It’s my turn on the BlogTour Mailed Fist by John Foley, it’s another novel in the Wartime Classics series by the Imperial War Museum. Mailed Fist will cost £8.99. It is published by IWM and can be pre-ordered at their online shop here: Mailed-Fist-(IWM-Wartime-Classic)
Based on the author’s own experience with the British Army, Mailed Fist is reprinted in a new edition including an introduction from IWM, putting the work into historical context and shining a light on this fascinating experience of the Second World War.
About the Author
Major John Foley (1917–1974) was a British Army officer, author and broadcaster. He served in the British Army from 1936 until 1954 and attended the Royal Military Academy, Sandhurst, and passed out from officer training in 1943. Subsequently, Foley became a troop commander in the 107th Regiment, Royal Armoured Corps (King’s Own).
He was awarded an MBE for his service with the unit during the North-West Europe campaign. He then became a military reporter and later worked in the Directorate of Public Relations at the War Office.
About the book
In April 1943, newly commissioned John Foley is posted to command Five Troop and their trusty Churchill tanks Avenger, Alert, and Angler – thus begins his initiation into the Royal Armoured Corps. Covering the trials of training, embarkation to France and battle experience through Normandy, the Netherlands, the Ardennes campaign and into Germany, Foley’s intimate and detailed account follows the fate of this group of men in the latter stages of the Second World War: If this book can be said to be a history of anything, it is a history of Five Troop. Not of the squadron, or of the regiment.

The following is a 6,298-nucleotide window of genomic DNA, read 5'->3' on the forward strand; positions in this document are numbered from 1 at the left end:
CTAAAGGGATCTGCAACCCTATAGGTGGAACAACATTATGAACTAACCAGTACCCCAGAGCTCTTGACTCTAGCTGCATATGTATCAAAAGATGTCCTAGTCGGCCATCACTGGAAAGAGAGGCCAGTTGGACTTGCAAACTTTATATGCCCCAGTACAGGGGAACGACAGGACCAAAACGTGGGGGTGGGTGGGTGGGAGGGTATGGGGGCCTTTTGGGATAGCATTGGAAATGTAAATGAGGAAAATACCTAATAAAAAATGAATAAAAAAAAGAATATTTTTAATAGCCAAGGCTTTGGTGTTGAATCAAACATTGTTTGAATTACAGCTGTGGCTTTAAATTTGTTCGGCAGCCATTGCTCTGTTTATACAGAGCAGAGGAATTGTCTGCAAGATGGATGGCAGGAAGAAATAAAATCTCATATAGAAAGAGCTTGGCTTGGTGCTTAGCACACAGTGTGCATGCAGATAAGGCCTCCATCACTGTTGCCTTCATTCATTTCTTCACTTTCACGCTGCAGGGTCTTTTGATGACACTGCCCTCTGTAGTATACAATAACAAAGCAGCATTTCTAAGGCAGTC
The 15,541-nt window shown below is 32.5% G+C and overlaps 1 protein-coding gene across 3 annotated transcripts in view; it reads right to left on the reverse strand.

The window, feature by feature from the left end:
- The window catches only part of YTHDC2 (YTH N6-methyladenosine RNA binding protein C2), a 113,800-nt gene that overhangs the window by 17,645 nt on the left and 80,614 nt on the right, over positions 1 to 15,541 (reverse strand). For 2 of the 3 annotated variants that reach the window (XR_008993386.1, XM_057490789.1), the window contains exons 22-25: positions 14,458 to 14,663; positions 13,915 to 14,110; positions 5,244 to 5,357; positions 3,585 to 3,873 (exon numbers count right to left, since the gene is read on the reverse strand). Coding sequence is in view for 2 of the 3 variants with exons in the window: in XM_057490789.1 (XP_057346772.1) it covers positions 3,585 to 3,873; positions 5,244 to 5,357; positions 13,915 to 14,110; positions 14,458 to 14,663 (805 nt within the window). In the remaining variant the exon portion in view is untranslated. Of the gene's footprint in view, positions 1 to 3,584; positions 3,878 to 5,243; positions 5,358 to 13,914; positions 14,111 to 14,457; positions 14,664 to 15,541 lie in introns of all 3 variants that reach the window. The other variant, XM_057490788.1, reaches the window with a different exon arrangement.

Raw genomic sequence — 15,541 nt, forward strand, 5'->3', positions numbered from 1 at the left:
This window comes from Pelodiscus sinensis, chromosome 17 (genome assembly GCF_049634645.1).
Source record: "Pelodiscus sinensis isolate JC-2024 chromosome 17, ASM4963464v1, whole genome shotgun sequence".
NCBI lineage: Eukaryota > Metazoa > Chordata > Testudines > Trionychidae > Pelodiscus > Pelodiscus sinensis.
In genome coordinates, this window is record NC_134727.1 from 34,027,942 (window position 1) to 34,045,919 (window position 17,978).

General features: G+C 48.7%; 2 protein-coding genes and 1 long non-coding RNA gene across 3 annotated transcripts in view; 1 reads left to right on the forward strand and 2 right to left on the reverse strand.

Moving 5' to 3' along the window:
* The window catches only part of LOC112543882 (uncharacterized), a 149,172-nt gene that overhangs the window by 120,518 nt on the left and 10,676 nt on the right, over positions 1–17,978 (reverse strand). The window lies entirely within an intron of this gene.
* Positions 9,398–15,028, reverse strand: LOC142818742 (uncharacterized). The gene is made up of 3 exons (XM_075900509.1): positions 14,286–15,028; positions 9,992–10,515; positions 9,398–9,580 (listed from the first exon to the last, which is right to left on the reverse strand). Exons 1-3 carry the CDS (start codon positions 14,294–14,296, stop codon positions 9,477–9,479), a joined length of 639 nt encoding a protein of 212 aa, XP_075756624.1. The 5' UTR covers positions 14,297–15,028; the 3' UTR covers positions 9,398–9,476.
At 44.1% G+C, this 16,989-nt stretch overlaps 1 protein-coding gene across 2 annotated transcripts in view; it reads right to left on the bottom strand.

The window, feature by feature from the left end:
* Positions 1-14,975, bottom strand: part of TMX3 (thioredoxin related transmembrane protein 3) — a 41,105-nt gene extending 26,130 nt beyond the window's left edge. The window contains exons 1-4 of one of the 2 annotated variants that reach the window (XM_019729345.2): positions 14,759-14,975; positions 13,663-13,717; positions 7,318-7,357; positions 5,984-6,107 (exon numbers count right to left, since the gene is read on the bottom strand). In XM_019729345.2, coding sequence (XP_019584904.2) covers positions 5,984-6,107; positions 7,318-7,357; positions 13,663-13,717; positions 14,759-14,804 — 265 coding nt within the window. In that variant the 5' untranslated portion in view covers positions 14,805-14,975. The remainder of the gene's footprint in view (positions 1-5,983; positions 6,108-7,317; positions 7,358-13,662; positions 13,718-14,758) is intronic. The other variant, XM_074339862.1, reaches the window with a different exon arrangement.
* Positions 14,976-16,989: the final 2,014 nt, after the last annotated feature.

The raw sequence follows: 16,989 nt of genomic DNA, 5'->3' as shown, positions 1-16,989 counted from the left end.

If anybody wants to know what happened in other troops, or in other squadrons, it’s all recorded painstakingly in the War Diaries and lodged in a Records Office somewhere.
To get the real gist of where Foley is coming from in this largely biographical and only lightly fictional story about Five Troop and his experiences with said troop, is the fact he doesn’t present it as an experience of the regiment or squadron. It’s more a band of brothers excerpt – one small moment of many between a few.
I think that in itself is indicative of what Foley wanted to share with his readers. The comprehension and acknowledgement of individuals in the vast numbers of participants. Small moments of brotherhood and bonding, of acceptance and survival.
One of the most poignant and prophetic sentences in the book is the author referencing the finishing touches being made to the atom bomb – ‘starting a chain reaction which hasn’t finished yet.’ He couldn’t have been more correct, we have lived in the shadow of this destructive invention and the consequences of its potential ever since. I think our current situation right now, dealing with a megalomaniacal dictator, who wouldn’t think twice about becoming a continuation of said chain reaction.
It’s a piece of war literature that has faded into the background, like many others of great importance – I can only commend the Imperial War Museum for reprinting and introducing all of these important works to new generations.